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Hot air engine
hot air engine (historically simply 'air engine' or 'caloric engine') is a catch-all term for any heat engine which uses the expansion and contraction of air under the influence of a temperature change to convert thermal energy into mechanical work. It encompasses closed cycle devices such as the Stirling engine (which should include a regenerator), thermoacoustic engine and open cycle devices such as those devised by Sir George Cayley and John Ericsson. Its use is sometimes extended to describe engines employing other permanent gasses as their working fluid, but specifically excludes any engine performing a thermodynamic cycle such as the Rankine cycle, in which the working fluid undergoes a phase change. Also excluded are conventional internal combustion engines in which heat is added to the working fluid by combustion of fuel within the working cylinder - continuous combustion types such as George Brayton's Ready Motor and the related gas turbine could be seen as borderline cases.
The expansive property of heated air was known to the ancients and Hero of Alexandria's Pneumatica contains descriptions of devices which might be used to automatically open temple doors when a fire was lit on a sacrificial altar. Devices called hot air engines, or simply 'air engines', have been recorded from as early as 1699, around the time when the laws of gases were first set out, and early patents include those of Henry Wood, Vicar of High Ercall near Coalbrookdale Shropshire (English patent 739 of 1759)  and Thomas Mead, an engineer from Sculcoats Yorkshire (English patent 979 of 1791) , the latter in particular containing the essential elements of a displacer type engine (Mead termed it the transferrer). It is unlikely that either of these patents resulted in an actual engine and the earliest workable example was probably the open cycle furnace gas engine of the English inventor Sir George Cayley c.1807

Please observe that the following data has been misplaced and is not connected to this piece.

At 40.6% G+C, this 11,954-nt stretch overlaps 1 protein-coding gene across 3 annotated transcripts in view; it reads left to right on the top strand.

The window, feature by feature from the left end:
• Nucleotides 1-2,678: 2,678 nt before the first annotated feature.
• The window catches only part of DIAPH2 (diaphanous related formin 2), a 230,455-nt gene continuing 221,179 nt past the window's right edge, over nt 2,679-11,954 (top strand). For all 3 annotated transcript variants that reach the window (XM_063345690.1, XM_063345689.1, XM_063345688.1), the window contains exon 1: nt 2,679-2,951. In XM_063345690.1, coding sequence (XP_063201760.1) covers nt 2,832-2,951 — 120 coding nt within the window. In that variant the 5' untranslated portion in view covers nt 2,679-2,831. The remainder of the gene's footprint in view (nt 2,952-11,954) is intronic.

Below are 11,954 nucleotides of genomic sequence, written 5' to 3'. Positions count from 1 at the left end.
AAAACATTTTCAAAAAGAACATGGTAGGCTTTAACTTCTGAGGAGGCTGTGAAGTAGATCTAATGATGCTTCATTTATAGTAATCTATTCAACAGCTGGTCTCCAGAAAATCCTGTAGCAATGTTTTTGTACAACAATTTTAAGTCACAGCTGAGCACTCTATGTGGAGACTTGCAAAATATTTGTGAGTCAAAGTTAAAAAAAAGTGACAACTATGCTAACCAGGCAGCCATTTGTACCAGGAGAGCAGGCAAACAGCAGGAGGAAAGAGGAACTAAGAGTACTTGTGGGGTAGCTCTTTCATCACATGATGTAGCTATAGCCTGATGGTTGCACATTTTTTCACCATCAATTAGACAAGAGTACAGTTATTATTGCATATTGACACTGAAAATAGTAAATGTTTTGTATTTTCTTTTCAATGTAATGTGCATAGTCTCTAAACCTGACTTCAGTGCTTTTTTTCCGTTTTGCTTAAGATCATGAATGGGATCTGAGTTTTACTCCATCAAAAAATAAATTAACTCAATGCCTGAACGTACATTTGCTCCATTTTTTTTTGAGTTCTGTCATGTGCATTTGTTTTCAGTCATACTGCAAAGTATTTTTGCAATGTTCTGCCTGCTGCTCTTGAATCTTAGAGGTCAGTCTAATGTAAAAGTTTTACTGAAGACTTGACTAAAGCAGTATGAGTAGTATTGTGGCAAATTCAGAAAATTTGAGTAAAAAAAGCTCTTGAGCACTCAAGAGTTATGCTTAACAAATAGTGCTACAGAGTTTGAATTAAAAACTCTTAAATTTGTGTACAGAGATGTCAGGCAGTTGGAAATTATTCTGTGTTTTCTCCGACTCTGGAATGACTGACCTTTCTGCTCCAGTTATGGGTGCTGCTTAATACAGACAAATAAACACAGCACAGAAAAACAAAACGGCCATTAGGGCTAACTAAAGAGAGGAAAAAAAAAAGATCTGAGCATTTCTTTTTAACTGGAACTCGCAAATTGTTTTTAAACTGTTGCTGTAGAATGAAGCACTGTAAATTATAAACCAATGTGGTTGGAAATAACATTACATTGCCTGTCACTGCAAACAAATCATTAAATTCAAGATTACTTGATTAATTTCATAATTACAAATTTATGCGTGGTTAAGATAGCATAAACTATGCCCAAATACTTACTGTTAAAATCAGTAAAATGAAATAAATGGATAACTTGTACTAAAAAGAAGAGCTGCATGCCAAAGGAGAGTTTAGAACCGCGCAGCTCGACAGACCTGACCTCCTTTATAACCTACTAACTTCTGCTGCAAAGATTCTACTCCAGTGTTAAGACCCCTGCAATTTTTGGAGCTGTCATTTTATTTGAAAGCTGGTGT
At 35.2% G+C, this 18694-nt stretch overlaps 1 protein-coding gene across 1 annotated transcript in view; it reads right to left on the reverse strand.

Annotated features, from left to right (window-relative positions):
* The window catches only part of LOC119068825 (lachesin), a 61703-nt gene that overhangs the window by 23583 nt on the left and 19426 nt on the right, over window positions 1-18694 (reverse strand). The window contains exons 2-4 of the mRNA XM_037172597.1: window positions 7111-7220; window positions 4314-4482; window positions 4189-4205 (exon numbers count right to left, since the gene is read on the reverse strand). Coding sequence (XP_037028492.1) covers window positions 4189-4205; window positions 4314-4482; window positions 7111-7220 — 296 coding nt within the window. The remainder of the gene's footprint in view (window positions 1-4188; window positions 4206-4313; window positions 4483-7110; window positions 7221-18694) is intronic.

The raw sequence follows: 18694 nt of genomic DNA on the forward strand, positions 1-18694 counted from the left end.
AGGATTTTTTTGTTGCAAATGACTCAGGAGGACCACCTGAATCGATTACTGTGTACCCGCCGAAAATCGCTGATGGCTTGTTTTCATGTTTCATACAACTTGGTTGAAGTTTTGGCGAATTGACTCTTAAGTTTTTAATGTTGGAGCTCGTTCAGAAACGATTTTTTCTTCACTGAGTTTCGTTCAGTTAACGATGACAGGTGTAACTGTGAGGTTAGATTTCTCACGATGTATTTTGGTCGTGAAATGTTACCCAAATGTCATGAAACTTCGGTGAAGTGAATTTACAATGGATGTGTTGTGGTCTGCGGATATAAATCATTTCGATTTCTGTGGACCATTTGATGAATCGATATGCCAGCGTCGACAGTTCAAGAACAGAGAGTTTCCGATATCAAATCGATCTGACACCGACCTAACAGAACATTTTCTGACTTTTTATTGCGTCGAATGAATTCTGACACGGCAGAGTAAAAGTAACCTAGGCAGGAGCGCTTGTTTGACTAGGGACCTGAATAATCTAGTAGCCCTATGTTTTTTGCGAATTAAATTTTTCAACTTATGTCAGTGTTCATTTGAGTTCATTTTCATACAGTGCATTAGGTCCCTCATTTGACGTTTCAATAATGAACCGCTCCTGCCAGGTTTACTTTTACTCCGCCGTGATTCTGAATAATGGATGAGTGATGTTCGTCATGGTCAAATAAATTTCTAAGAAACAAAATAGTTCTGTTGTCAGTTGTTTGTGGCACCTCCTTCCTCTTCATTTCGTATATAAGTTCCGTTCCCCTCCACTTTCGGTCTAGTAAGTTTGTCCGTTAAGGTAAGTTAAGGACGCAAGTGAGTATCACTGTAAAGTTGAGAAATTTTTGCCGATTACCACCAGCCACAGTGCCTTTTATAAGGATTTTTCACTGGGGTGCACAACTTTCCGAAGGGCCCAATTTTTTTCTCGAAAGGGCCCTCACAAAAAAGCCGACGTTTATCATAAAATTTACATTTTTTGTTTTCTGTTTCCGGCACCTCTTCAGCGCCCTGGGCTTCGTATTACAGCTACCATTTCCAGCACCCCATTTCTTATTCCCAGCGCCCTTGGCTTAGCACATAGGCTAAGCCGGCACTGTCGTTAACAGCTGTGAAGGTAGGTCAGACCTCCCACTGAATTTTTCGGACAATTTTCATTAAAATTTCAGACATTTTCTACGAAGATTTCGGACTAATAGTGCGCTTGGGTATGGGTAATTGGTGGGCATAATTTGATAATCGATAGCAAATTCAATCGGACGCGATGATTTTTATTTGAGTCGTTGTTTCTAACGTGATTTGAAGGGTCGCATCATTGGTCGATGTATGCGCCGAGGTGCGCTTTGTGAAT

It is likely that Robert Stirling's air engine of 1818 which incorporated his innovative Economiser patented in 1816 was the first to be put to practical work. The economiser, now known as the regenerator, stored heat from the hot portion of the engine as the air passed to the cold side, and released heat to the cooled air as it returned to the hot side. This innovation improved the efficiency of Stirling's engine and should be a component of every air engine worthy of the title Stirling engine. A full description is available at that article.
Some examples are as follows:
Yet another example is Vuilleumier refrigeration. 
|This article is licensed under the GNU Free Documentation License. It uses material from the Wikipedia article "Hot_air_engine". A list of authors is available in Wikipedia.|